Sunsets painted by famous artists may offer clues to past pollution in Earth's atmosphere


The colors of sunsets in painted works by famous artists can be used to estimate the levels or particulate pollution in our atmosphere in centuries, past, European researchers say.

Scientists in Greece and Germany have been studying paintings by great masters to retrieve information on the composition of the atmosphere in the past.

For example, painters in Europe produced works showing a change in sky colors following the 1815 eruption of the Indonesian volcano Tambora, which belched huge volumes gas and ash, scattered sunlight in the atmosphere and producing brilliant orange and red sunsets around for world for a period of 3 years.

British artist J. M. W. Turner and many other artists painted the spectacular sunsets during that period.

"Nature speaks to the hearts and souls of great artists," study lead-author Christos Zerefos, a professor of atmospheric physics at the Academy of Athens in Greece, said. "But we have found that, when coloring sunsets, it is the way their brains perceive greens and reds that contains important environmental information."

Turner's paintings were among hundreds of sunset paintings analyzed by Zerefos and his colleagues.

The paintings spanned the years from 1,500 to 2,000, a span of centuries that saw more than 50 large volcanoes erupt in various regions of the globe.

The researchers examined the artists' use of red and green to capture sunsets on the horizon of each painting, looking for clues to the amount of aerosols in the atmosphere.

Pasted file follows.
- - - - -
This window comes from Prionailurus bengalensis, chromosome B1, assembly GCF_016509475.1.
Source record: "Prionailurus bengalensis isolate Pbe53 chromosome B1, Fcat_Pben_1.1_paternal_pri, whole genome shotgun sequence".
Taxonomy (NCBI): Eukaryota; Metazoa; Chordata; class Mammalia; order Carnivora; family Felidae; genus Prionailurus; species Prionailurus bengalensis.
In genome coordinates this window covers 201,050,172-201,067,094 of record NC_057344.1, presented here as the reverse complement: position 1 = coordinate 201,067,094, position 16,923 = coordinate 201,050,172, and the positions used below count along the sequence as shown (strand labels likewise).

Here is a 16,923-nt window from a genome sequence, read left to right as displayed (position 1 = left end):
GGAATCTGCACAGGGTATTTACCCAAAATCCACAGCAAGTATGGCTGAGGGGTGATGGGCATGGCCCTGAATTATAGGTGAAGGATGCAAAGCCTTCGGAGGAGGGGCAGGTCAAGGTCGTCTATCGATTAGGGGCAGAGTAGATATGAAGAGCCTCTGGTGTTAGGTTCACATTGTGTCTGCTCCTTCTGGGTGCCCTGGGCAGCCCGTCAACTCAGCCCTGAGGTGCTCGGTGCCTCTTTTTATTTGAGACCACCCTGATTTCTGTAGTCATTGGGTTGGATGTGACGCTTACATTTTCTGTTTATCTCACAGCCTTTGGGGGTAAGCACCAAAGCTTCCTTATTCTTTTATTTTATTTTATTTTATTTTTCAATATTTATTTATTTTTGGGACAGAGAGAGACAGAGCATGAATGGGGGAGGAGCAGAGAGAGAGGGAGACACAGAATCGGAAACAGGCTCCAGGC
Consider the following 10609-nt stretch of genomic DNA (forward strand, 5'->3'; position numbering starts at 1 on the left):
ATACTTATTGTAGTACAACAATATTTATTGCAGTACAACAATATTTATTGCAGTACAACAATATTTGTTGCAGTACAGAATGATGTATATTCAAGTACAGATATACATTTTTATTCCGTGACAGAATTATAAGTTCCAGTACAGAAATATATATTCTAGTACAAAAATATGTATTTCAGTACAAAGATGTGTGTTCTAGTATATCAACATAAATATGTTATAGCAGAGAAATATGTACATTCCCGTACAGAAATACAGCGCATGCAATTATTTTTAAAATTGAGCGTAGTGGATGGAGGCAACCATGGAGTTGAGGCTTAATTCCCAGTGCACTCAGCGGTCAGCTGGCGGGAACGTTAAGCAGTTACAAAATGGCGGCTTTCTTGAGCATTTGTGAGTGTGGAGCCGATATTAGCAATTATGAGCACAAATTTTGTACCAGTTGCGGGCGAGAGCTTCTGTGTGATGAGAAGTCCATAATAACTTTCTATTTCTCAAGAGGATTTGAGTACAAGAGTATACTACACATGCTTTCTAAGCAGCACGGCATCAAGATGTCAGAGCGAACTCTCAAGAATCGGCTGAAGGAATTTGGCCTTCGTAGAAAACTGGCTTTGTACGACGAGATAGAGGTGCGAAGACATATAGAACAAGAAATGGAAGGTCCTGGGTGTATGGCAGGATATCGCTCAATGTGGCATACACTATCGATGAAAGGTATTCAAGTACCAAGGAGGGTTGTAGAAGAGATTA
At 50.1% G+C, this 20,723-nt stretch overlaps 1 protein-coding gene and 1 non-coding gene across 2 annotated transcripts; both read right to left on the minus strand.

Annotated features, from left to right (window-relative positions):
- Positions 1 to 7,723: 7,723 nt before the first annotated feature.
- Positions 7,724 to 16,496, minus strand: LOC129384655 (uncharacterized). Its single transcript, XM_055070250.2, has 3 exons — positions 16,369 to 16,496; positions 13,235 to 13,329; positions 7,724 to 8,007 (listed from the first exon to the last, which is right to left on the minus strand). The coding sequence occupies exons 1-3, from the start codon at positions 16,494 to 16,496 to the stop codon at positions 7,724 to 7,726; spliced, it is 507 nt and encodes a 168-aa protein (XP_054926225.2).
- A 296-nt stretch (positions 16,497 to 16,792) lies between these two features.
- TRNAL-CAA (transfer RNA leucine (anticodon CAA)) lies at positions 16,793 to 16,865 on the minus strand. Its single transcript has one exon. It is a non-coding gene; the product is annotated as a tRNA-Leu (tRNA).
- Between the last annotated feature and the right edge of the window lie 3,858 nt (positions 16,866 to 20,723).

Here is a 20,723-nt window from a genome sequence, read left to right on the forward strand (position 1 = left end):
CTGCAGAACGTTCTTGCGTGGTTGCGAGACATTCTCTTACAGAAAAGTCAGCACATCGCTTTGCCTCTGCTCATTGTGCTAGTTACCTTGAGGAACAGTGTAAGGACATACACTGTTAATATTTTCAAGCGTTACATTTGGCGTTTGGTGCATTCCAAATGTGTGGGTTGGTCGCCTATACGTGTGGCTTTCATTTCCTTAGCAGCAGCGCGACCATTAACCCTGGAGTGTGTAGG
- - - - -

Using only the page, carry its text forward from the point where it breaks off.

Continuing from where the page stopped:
Skies polluted by volcanic ash scatter sunlight more, making sunsets show more red; similar results are seen with dust or man-made aerosols.

They calculated the red-to-green ratios in the paintings, and found they correlated well to other evidence such as ice-core data.

 "We found that red-to-green ratios measured in the sunsets of paintings by great masters correlate well with the amount of volcanic aerosols in the atmosphere, regardless of the painters and of the school of painting," Zerefos said.

Better understanding of the effect of aerosols on Earth's climate in the past can help climate scientist make better predictions of climate change trends in the future, the researchers said.

"We wanted to provide alternative ways of exploiting the environmental information in the past atmosphere in places where, and in centuries when, instrumental measurements were not available," Zerefos said.

The team's findings have been published in Atmospheric Chemistry and Physics, an open access journal of the European Geosciences Union.

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